Congress: $15 Billion in Failed DHS Contracts
The Post's Dana Hedgpeth reports today that $15 billion in contracts given out by the Department of Homeland Security have been plagued by cost overruns, delays or cancellations, according to data gathered by the House Committee on Homeland Security. The committee is holding a hearing with homeland security experts today on its findings.
Several of the problems with the contracts were first exposed by Washington Post investigations.
Details of the contracts after the jump...
* In the U.S. Coast Guard's Deepwater program, where ships were built and then scrapped, about $351 million was wasted or not subjected to proper oversight. In December 2006, Post reporters Renae Merle and Spencer S. Hsu reported: "A multibillion-dollar effort to modernize the Coast Guard's fleet has suffered delays, cost increases, design flaws and, most recently, the idling of eight 123-foot patrol boats that were found to be not seaworthy after an $88 million refurbishment."
* A $10 billion program called US VISIT, a computer system designed to record the entry and exit of visitors to the United States at airports and border crossings, is behind schedule and not well managed. In May 2005, Post reporters Scott Higham and Robert O'Harrow Jr. reported: "Documents and interviews with people familiar with the program, called US-VISIT, show that government officials are betting on speculative technology while neglecting basic procedures to ensure that taxpayers get full value from government contractors."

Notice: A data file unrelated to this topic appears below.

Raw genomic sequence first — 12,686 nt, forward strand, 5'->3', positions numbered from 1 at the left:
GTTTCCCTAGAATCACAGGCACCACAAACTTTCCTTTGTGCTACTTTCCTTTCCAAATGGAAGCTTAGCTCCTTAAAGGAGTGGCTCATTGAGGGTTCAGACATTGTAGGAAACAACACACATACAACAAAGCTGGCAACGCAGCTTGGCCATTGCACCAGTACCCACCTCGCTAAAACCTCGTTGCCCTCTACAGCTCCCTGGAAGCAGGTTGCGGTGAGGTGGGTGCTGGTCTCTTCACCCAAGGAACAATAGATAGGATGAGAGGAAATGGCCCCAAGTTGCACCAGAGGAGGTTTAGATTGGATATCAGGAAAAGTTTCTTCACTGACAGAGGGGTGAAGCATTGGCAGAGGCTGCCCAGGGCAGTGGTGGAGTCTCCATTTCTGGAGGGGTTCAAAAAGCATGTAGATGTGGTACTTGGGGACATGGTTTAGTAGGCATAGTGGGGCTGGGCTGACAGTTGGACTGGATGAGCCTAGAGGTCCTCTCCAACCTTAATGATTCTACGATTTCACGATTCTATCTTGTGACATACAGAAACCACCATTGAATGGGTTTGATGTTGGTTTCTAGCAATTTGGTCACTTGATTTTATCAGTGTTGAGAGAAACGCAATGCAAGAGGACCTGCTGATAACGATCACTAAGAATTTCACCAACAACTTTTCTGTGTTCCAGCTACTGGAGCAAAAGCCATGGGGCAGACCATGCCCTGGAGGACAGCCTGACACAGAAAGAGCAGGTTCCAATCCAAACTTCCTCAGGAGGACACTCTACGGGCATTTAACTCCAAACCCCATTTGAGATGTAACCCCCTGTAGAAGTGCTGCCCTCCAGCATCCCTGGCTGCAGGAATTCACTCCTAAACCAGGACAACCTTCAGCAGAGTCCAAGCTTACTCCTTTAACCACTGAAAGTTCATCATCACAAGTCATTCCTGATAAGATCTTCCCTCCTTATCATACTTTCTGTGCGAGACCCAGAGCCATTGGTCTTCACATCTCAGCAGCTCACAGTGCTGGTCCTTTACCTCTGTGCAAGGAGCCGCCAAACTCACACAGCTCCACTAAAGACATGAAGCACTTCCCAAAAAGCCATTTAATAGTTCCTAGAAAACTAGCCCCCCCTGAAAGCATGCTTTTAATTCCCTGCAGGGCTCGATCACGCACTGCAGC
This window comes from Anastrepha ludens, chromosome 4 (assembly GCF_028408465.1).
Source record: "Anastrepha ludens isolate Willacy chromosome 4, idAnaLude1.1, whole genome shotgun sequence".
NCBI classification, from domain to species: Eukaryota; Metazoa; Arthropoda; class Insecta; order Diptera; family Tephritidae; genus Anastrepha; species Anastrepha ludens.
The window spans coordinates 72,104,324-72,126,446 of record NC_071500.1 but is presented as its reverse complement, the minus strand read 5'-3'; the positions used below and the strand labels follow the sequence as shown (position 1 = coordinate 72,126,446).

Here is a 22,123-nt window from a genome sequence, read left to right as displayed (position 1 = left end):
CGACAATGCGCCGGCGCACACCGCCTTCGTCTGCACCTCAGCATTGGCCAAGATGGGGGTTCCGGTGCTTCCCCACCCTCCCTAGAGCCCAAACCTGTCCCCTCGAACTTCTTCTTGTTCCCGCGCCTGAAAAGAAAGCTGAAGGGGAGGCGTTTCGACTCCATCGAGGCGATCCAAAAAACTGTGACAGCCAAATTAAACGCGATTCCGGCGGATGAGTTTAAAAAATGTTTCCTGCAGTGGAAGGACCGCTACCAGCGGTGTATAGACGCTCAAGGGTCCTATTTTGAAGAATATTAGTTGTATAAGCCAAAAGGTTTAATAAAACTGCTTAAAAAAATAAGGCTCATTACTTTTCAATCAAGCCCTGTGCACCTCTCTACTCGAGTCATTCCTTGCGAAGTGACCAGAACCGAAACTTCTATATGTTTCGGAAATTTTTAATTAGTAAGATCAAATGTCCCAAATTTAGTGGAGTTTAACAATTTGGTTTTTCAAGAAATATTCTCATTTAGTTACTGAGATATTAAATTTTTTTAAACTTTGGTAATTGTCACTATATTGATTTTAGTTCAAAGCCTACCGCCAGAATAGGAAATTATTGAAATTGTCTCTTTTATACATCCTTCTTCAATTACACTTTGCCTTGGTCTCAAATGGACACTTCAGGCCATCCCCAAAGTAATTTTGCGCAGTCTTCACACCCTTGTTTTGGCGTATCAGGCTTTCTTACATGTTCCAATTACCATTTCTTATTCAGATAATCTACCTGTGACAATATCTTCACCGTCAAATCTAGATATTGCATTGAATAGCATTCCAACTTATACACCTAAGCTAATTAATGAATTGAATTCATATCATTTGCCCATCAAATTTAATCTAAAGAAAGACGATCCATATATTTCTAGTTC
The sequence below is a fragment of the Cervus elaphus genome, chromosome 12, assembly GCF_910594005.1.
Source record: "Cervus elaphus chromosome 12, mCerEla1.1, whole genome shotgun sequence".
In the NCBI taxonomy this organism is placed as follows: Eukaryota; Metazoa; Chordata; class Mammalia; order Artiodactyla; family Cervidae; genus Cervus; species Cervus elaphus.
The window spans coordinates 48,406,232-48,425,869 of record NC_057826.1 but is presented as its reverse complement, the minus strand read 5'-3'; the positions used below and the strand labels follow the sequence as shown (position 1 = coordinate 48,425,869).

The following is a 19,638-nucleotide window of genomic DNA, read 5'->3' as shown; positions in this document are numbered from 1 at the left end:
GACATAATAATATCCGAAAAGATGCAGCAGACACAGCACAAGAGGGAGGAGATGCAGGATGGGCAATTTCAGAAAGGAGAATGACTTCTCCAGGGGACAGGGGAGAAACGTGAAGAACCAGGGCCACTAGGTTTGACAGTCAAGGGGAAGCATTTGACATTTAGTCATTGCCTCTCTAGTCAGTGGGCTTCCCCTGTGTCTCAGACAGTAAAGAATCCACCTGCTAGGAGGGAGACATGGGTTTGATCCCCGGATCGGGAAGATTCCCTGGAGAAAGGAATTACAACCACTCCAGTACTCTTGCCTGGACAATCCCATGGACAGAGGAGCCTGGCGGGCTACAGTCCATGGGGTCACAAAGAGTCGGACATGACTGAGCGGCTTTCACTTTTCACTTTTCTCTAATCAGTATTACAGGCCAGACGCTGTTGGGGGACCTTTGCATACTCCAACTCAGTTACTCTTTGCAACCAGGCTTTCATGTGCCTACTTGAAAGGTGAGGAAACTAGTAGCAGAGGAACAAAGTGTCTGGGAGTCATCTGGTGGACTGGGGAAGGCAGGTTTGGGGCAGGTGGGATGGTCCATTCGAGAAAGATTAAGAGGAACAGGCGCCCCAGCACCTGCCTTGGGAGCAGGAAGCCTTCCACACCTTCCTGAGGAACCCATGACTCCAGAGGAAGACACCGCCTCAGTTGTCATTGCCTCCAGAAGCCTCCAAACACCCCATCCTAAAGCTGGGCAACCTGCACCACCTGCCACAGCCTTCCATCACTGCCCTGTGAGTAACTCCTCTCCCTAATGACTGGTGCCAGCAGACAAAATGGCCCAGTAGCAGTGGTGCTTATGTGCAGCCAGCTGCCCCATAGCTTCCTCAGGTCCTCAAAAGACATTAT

* The airport baggage screener project. Higham and O'Harrow reported in May 2005 that the contract to hire airport passenger screeners grew to $741 million from $104 million in less than a year. In June 2005, O'Harrow and Higham reported that Eclipse Events Inc., a company formed by two women with ties to the travel industry that received a $1.1 million no-bid subcontract for the screener program, saw their contract balloon to $24 million within a year, including $5.4 million to pay the salary of one of the principals for nine month's work. A Defense Contract Audit Agency report obtained by The Washington Post said auditors could not substantiate $15 million of the work invoiced by Eclipse. A subsequent Post story in October 2005 revealed that DHS officials had no documentation to justify a change in the screener contract that increased its cost by $343 million.
Here is the congressional committee's summary of the flawed contracts:
By The Editors |
September 17, 2008; 5:01 PM ET
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